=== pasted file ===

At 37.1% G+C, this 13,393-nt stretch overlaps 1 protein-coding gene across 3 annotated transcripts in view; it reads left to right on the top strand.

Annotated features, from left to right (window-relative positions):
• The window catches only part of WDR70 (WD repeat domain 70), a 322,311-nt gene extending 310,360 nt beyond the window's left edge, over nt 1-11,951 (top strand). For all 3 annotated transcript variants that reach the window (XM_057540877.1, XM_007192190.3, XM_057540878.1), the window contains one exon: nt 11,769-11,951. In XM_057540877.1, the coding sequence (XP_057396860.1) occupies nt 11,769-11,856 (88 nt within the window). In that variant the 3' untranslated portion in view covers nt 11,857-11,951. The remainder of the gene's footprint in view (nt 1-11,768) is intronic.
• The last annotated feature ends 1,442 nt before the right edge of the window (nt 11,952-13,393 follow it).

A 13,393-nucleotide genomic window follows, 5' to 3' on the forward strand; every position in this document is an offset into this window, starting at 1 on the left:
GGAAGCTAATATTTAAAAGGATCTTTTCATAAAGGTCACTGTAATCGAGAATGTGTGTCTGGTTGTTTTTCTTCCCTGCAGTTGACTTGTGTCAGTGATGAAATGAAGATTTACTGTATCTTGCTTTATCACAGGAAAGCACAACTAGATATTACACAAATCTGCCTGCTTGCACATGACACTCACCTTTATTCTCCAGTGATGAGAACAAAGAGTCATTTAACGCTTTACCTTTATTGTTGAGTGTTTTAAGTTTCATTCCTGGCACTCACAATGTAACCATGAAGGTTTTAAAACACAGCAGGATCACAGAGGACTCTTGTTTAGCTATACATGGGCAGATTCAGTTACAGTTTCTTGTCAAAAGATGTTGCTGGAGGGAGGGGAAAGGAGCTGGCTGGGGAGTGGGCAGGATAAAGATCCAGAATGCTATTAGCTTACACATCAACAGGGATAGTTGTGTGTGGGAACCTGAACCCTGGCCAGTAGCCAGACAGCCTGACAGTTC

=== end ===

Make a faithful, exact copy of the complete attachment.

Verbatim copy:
At 37.1% G+C, this 13,393-nt stretch overlaps 1 protein-coding gene across 3 annotated transcripts in view; it reads left to right on the top strand.

Annotated features, from left to right (window-relative positions):
• The window catches only part of WDR70 (WD repeat domain 70), a 322,311-nt gene extending 310,360 nt beyond the window's left edge, over nt 1-11,951 (top strand). For all 3 annotated transcript variants that reach the window (XM_057540877.1, XM_007192190.3, XM_057540878.1), the window contains one exon: nt 11,769-11,951. In XM_057540877.1, the coding sequence (XP_057396860.1) occupies nt 11,769-11,856 (88 nt within the window). In that variant the 3' untranslated portion in view covers nt 11,857-11,951. The remainder of the gene's footprint in view (nt 1-11,768) is intronic.
• The last annotated feature ends 1,442 nt before the right edge of the window (nt 11,952-13,393 follow it).

A 13,393-nucleotide genomic window follows, 5' to 3' on the forward strand; every position in this document is an offset into this window, starting at 1 on the left:
GGAAGCTAATATTTAAAAGGATCTTTTCATAAAGGTCACTGTAATCGAGAATGTGTGTCTGGTTGTTTTTCTTCCCTGCAGTTGACTTGTGTCAGTGATGAAATGAAGATTTACTGTATCTTGCTTTATCACAGGAAAGCACAACTAGATATTACACAAATCTGCCTGCTTGCACATGACACTCACCTTTATTCTCCAGTGATGAGAACAAAGAGTCATTTAACGCTTTACCTTTATTGTTGAGTGTTTTAAGTTTCATTCCTGGCACTCACAATGTAACCATGAAGGTTTTAAAACACAGCAGGATCACAGAGGACTCTTGTTTAGCTATACATGGGCAGATTCAGTTACAGTTTCTTGTCAAAAGATGTTGCTGGAGGGAGGGGAAAGGAGCTGGCTGGGGAGTGGGCAGGATAAAGATCCAGAATGCTATTAGCTTACACATCAACAGGGATAGTTGTGTGTGGGAACCTGAACCCTGGCCAGTAGCCAGACAGCCTGACAGTTC